Before Colin started doing this work, I thought that estate planning was just for rich people or maybe just people with children.
There’s definitely some estate planning designed for people with lots of assets (we help people protect those assets and pass them on) and there is definitely some estate planning designed for parents (see here) but I didn’t realize how USEFUL it can be for an average professional single person or couple without kids.
Well, many of the documents that go in your Will Package have nothing to do with STUFF. They have to do with what happens to you if there’s a medical emergency. Let’s say that you are in a bad car accident. Who gets to look at your medical records? Who gets to make decisions about what surgeries to do and what kinds of medications you are given? Who gets to access your bank account or financial records?
Most importantly, it is important to know how quickly the people who you want making decisions for you able to make those decisions (with as little bureaucratic red tape as possible).
Who can make decisions for me, by law:
If you lose the ability to communicate and make decisions, Washington state law enables the following people, in order of priority, to make health care decisions for you, including withdrawing or withholding care:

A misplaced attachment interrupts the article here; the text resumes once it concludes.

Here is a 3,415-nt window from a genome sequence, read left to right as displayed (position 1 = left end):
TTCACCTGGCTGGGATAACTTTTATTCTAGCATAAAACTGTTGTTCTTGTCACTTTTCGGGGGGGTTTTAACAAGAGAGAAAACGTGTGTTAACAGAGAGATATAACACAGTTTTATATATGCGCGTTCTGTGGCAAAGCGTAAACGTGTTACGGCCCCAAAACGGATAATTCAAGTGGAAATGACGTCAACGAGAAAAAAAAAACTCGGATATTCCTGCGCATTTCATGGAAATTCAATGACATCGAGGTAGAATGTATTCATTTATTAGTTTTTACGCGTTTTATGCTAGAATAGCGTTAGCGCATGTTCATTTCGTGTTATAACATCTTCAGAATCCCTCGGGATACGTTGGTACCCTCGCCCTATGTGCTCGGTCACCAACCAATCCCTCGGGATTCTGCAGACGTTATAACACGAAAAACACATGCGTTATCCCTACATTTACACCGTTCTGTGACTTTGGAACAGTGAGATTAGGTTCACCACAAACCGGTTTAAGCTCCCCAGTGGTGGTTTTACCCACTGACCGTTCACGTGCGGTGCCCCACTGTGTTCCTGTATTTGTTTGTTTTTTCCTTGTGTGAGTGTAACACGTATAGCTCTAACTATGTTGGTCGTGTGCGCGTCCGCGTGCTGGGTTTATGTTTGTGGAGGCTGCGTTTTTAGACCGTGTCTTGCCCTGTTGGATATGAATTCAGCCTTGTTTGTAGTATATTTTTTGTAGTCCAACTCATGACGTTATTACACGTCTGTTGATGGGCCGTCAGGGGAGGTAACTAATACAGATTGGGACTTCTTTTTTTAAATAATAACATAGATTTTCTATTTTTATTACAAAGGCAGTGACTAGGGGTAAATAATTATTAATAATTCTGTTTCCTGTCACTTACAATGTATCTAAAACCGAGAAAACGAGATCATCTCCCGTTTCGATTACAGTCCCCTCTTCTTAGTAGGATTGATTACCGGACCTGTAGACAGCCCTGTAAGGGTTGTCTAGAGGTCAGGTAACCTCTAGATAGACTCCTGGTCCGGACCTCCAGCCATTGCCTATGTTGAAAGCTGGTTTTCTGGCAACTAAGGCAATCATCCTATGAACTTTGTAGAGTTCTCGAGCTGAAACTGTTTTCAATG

- A guardian with health care decision-making authority, if one has been appointed.
- The person named in the durable power of attorney with health care decision-making authority.
- Your spouse.
- Your adult children.
- Your parents.
- Your adult brothers and sisters.
When there is more than one person, such as children, parents, or brothers and sisters, all must agree on the health care decision.
How can I make it easier?
Making your wishes known in an advance directive will provide your doctor and your agent the clear guidance necessary to respect your wishes. The medical decisions made by your health care agent (as named in your durable power of attorney for health care) is as meaningful and valid as your own. The wishes of other family members should not override your own clearly expressed choices or those made by your agent on your behalf.
You can file your wishes with your primary care physician or give the information to those you want making decisions for you so that they are prepared.
Shreya Ley is a Seattle estate planning attorney. She is also the co-founder of LayRoots along with her husband, Colin.